“Tristan, whatever you may think of me, I suggest you put it behind you. You have a bright future with us. Don’t let the past colour your judgement,” Velar said.

I looked over to him, the impression of a jovial uncle, lingered around him, but it was tinged with sadness. His laughter lines, creased deeper than they should be.

“I don’t really care about the past, I’ve done my share of things that I’m not proud of. But how could you do it?” I asked in earnest.

“The nobles oath was insidious, we had very little choice. Some of us could fight it, others were left little more than shells, puppets. There were horrors, but the worst part is do their bidding or worse would happen. They died so that others could live,” he said

“That is the crap, rationalise it anyway you want, it was wrong,” I said.

“Yes it is. It was wrong and it’s still wrong. I have to live with that and a great many other things that I wish I didn’t. There is a reason there are no nobles now,”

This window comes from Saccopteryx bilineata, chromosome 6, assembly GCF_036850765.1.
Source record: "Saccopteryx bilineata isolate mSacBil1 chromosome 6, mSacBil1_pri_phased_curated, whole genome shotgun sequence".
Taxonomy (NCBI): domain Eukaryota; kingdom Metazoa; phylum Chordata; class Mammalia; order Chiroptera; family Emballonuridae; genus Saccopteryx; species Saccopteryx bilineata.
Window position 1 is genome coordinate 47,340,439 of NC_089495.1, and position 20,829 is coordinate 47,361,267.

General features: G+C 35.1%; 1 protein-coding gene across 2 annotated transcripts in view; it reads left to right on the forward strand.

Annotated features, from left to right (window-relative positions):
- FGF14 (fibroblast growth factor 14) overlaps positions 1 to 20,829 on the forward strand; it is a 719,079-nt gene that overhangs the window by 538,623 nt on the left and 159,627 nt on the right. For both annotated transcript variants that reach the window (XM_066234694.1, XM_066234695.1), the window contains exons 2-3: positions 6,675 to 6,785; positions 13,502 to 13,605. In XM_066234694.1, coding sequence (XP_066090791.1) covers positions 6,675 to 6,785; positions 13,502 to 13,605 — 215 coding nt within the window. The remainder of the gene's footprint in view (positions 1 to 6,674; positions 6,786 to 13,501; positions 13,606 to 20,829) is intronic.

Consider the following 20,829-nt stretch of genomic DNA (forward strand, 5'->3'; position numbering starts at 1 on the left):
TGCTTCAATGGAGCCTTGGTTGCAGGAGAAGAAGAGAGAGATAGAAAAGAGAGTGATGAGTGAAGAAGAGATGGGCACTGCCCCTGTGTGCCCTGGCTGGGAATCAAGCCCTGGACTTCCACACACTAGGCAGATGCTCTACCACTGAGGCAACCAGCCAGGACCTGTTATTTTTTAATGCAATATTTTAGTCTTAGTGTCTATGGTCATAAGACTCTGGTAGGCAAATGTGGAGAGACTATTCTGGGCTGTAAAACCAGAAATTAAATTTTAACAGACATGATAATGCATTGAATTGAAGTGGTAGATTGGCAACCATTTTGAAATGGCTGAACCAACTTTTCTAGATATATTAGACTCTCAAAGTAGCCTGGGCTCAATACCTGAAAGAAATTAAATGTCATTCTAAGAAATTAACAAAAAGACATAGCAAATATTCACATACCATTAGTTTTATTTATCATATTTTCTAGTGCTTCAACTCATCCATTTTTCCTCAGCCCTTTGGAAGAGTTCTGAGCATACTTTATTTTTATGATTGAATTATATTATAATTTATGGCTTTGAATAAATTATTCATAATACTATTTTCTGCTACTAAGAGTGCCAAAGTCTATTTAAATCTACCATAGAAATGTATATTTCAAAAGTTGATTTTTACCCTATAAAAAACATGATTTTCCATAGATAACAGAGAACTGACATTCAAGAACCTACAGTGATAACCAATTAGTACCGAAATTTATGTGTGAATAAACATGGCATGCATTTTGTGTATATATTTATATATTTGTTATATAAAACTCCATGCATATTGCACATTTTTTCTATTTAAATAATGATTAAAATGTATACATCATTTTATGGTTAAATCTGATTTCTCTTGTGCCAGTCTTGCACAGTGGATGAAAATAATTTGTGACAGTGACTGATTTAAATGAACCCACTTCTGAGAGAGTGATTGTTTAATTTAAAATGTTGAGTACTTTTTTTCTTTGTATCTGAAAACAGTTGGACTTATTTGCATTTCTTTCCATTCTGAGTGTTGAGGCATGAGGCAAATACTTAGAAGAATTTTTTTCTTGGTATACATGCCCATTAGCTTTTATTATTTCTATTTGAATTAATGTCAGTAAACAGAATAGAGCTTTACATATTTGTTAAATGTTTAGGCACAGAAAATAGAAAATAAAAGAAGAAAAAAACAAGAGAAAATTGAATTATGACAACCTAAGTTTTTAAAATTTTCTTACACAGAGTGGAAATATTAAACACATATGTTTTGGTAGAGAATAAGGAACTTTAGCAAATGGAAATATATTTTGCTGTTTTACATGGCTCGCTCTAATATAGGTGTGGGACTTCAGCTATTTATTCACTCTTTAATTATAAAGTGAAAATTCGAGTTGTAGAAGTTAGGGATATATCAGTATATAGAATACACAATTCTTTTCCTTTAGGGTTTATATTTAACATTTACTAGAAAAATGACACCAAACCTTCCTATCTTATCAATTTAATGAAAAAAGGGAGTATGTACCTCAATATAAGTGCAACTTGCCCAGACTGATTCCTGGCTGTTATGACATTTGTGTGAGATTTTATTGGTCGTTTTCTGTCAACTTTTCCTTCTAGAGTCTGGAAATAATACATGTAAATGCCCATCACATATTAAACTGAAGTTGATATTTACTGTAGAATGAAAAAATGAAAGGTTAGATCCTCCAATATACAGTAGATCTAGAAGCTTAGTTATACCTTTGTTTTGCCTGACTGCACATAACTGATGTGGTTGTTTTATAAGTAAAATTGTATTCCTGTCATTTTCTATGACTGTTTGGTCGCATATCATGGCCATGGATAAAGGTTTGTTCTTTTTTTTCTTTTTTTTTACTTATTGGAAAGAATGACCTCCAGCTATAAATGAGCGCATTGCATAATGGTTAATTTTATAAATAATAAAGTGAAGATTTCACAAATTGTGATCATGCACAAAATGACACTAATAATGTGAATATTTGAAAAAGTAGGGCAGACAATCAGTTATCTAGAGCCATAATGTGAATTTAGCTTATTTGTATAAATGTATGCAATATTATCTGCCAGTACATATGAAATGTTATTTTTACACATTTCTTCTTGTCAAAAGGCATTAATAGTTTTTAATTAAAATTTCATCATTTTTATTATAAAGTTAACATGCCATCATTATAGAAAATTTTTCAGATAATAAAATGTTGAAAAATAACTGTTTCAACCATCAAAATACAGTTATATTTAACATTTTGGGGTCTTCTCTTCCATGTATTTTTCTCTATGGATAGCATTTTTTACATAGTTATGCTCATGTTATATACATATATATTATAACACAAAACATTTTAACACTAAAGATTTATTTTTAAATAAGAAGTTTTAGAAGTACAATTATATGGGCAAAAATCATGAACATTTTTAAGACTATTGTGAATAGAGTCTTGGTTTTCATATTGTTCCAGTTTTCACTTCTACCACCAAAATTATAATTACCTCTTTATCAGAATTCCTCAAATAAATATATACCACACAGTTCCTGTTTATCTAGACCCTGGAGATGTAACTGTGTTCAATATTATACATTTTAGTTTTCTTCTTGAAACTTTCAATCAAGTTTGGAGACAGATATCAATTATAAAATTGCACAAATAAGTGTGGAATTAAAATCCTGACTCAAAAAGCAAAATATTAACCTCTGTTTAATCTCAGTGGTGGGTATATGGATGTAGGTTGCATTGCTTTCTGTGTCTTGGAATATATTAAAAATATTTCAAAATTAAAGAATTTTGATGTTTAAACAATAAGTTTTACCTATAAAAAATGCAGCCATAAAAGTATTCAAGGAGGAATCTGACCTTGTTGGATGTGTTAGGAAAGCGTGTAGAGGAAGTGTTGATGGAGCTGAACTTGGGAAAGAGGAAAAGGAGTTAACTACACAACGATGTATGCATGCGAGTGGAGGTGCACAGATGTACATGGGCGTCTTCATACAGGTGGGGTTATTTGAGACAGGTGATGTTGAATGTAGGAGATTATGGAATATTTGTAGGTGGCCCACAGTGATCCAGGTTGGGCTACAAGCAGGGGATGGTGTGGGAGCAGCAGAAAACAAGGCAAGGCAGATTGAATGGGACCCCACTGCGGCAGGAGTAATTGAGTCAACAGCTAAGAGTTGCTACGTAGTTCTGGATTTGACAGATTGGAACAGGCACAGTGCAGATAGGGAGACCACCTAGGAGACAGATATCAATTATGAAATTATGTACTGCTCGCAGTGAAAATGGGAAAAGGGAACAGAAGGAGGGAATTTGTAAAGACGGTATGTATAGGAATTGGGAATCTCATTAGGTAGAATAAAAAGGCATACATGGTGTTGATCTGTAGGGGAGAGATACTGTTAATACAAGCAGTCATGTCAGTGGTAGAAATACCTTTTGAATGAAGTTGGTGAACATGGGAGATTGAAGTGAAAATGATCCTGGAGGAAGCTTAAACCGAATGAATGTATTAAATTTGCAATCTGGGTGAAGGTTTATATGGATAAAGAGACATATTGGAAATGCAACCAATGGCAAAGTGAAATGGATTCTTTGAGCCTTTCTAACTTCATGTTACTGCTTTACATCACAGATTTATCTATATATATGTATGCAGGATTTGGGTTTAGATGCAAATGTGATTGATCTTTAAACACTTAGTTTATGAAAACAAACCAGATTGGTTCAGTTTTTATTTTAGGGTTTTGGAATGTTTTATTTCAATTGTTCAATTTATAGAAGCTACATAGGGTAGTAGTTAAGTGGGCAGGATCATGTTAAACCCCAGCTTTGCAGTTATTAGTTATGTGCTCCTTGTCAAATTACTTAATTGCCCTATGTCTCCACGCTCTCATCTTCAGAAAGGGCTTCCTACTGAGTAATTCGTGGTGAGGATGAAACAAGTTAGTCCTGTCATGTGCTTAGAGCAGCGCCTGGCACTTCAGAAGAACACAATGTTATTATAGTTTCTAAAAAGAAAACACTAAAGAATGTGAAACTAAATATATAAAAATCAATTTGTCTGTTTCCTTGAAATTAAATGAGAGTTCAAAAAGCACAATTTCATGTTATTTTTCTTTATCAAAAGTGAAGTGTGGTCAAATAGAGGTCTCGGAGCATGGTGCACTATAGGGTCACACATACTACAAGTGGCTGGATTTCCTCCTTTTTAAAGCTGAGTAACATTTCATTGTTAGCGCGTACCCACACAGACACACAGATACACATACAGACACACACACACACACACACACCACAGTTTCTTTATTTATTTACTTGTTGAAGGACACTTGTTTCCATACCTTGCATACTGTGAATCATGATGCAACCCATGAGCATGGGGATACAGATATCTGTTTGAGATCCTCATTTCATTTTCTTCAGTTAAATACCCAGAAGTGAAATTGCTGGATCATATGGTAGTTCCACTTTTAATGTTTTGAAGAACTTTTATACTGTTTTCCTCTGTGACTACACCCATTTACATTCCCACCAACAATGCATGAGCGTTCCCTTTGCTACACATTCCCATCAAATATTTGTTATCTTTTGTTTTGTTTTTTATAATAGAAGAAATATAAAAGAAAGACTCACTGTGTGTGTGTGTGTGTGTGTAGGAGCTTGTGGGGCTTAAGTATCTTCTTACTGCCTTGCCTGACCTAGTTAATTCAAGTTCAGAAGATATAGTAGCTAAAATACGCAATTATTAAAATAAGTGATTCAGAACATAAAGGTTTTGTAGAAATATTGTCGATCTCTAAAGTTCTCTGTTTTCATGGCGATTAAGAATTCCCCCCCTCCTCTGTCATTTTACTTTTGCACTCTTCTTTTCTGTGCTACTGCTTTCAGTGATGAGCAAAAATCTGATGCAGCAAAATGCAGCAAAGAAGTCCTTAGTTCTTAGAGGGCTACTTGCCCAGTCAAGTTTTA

I looked back at the twins, they looked grim.

“Not just them,” Velar said with a chuckle.

“If you will excuse me, I have a little girl to see,” I said as we reached my apartment door.

“One moment, I heard you have made a very special construct.”

I stopped, panic flooded through my my hand clenched on the door handle as the breath went out of me.

“I would be interested to see it, Jase says you are very talented. With all the reports about you, I have to agree, but it would be nice to see evidence with my own eyes.

“Is this just academic interest, or something more?” I asked as I eyed him with suspicion.

“Oh, Calm down,” he said with a laugh, his kindly facade back on. “I’m just curious. I love golems. I don’t mind that you ‘may’ have broken a few rules. We aren’t such stick in the muds about little things like that. If you had made a warrior, then I’m sure we would be having words.”  The faintest hint of menace, radiated from him with the last words.

I froze, then tried to cover it.

“Ah, I would rather see to my apprentice right now,” I hedged.